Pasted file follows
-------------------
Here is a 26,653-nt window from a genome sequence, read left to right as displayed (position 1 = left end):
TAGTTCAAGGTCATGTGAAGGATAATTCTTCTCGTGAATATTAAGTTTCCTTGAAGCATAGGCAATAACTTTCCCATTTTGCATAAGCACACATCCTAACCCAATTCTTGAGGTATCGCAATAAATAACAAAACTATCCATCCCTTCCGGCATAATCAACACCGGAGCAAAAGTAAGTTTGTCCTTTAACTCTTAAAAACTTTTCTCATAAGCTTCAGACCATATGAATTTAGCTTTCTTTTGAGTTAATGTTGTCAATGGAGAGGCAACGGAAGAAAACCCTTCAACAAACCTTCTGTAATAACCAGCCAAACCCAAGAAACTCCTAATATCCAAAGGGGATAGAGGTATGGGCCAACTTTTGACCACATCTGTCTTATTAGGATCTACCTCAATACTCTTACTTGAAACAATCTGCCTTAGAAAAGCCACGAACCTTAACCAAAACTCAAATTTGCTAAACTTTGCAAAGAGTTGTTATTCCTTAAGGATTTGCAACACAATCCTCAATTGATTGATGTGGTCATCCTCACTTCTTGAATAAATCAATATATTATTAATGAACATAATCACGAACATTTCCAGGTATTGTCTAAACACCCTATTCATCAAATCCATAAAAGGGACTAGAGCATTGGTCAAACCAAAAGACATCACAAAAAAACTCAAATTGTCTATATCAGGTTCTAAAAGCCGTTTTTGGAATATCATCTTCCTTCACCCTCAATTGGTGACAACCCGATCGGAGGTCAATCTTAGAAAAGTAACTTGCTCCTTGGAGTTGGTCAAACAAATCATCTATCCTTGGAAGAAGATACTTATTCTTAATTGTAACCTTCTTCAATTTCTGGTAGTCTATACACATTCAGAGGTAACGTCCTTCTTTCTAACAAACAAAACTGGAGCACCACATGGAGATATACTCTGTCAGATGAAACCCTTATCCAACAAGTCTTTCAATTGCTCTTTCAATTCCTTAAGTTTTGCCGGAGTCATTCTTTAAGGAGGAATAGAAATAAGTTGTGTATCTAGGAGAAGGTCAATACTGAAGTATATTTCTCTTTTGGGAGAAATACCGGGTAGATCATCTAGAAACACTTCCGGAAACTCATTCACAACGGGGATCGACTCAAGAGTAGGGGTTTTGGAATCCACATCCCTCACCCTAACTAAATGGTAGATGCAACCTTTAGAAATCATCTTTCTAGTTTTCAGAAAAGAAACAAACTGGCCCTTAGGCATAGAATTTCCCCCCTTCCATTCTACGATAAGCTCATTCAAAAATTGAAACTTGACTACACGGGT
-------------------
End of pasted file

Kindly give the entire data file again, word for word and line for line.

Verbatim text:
Here is a 26,653-nt window from a genome sequence, read left to right as displayed (position 1 = left end):
TAGTTCAAGGTCATGTGAAGGATAATTCTTCTCGTGAATATTAAGTTTCCTTGAAGCATAGGCAATAACTTTCCCATTTTGCATAAGCACACATCCTAACCCAATTCTTGAGGTATCGCAATAAATAACAAAACTATCCATCCCTTCCGGCATAATCAACACCGGAGCAAAAGTAAGTTTGTCCTTTAACTCTTAAAAACTTTTCTCATAAGCTTCAGACCATATGAATTTAGCTTTCTTTTGAGTTAATGTTGTCAATGGAGAGGCAACGGAAGAAAACCCTTCAACAAACCTTCTGTAATAACCAGCCAAACCCAAGAAACTCCTAATATCCAAAGGGGATAGAGGTATGGGCCAACTTTTGACCACATCTGTCTTATTAGGATCTACCTCAATACTCTTACTTGAAACAATCTGCCTTAGAAAAGCCACGAACCTTAACCAAAACTCAAATTTGCTAAACTTTGCAAAGAGTTGTTATTCCTTAAGGATTTGCAACACAATCCTCAATTGATTGATGTGGTCATCCTCACTTCTTGAATAAATCAATATATTATTAATGAACATAATCACGAACATTTCCAGGTATTGTCTAAACACCCTATTCATCAAATCCATAAAAGGGACTAGAGCATTGGTCAAACCAAAAGACATCACAAAAAAACTCAAATTGTCTATATCAGGTTCTAAAAGCCGTTTTTGGAATATCATCTTCCTTCACCCTCAATTGGTGACAACCCGATCGGAGGTCAATCTTAGAAAAGTAACTTGCTCCTTGGAGTTGGTCAAACAAATCATCTATCCTTGGAAGAAGATACTTATTCTTAATTGTAACCTTCTTCAATTTCTGGTAGTCTATACACATTCAGAGGTAACGTCCTTCTTTCTAACAAACAAAACTGGAGCACCACATGGAGATATACTCTGTCAGATGAAACCCTTATCCAACAAGTCTTTCAATTGCTCTTTCAATTCCTTAAGTTTTGCCGGAGTCATTCTTTAAGGAGGAATAGAAATAAGTTGTGTATCTAGGAGAAGGTCAATACTGAAGTATATTTCTCTTTTGGGAGAAATACCGGGTAGATCATCTAGAAACACTTCCGGAAACTCATTCACAACGGGGATCGACTCAAGAGTAGGGGTTTTGGAATCCACATCCCTCACCCTAACTAAATGGTAGATGCAACCTTTAGAAATCATCTTTCTAGTTTTCAGAAAAGAAACAAACTGGCCCTTAGGCATAGAATTTCCCCCCTTCCATTCTACGATAAGCTCATTCAAAAATTGAAACTTGACTACACGGGT